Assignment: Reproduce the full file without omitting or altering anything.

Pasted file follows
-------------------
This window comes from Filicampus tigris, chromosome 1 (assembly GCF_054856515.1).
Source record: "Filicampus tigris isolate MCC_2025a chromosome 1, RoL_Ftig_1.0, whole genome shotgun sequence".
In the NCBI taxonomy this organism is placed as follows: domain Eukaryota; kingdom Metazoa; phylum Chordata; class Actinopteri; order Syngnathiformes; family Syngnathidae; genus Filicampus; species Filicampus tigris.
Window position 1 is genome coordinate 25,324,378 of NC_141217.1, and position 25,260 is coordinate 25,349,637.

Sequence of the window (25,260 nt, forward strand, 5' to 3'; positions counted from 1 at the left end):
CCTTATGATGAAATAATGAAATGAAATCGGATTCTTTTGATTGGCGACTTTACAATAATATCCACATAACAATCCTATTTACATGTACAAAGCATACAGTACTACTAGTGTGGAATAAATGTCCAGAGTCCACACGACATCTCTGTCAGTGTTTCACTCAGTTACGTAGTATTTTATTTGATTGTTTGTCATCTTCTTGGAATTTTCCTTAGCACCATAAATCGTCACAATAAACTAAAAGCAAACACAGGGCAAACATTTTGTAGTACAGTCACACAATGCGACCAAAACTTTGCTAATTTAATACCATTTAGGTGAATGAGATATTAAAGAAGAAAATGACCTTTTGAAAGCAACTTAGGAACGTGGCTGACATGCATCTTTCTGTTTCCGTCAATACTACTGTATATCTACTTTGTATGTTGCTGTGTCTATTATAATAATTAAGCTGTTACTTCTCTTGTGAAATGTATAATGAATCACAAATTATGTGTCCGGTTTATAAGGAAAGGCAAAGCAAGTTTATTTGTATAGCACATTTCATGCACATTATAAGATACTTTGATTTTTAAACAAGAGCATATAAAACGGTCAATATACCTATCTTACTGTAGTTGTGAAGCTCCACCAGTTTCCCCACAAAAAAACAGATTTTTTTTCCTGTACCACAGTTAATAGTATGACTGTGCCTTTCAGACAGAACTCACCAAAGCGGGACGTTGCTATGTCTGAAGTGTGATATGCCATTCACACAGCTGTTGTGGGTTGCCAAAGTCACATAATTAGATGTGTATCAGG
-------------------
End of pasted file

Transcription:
This window comes from Filicampus tigris, chromosome 1 (assembly GCF_054856515.1).
Source record: "Filicampus tigris isolate MCC_2025a chromosome 1, RoL_Ftig_1.0, whole genome shotgun sequence".
In the NCBI taxonomy this organism is placed as follows: domain Eukaryota; kingdom Metazoa; phylum Chordata; class Actinopteri; order Syngnathiformes; family Syngnathidae; genus Filicampus; species Filicampus tigris.
Window position 1 is genome coordinate 25,324,378 of NC_141217.1, and position 25,260 is coordinate 25,349,637.

Sequence of the window (25,260 nt, forward strand, 5' to 3'; positions counted from 1 at the left end):
CCTTATGATGAAATAATGAAATGAAATCGGATTCTTTTGATTGGCGACTTTACAATAATATCCACATAACAATCCTATTTACATGTACAAAGCATACAGTACTACTAGTGTGGAATAAATGTCCAGAGTCCACACGACATCTCTGTCAGTGTTTCACTCAGTTACGTAGTATTTTATTTGATTGTTTGTCATCTTCTTGGAATTTTCCTTAGCACCATAAATCGTCACAATAAACTAAAAGCAAACACAGGGCAAACATTTTGTAGTACAGTCACACAATGCGACCAAAACTTTGCTAATTTAATACCATTTAGGTGAATGAGATATTAAAGAAGAAAATGACCTTTTGAAAGCAACTTAGGAACGTGGCTGACATGCATCTTTCTGTTTCCGTCAATACTACTGTATATCTACTTTGTATGTTGCTGTGTCTATTATAATAATTAAGCTGTTACTTCTCTTGTGAAATGTATAATGAATCACAAATTATGTGTCCGGTTTATAAGGAAAGGCAAAGCAAGTTTATTTGTATAGCACATTTCATGCACATTATAAGATACTTTGATTTTTAAACAAGAGCATATAAAACGGTCAATATACCTATCTTACTGTAGTTGTGAAGCTCCACCAGTTTCCCCACAAAAAAACAGATTTTTTTTCCTGTACCACAGTTAATAGTATGACTGTGCCTTTCAGACAGAACTCACCAAAGCGGGACGTTGCTATGTCTGAAGTGTGATATGCCATTCACACAGCTGTTGTGGGTTGCCAAAGTCACATAATTAGATGTGTATCAGG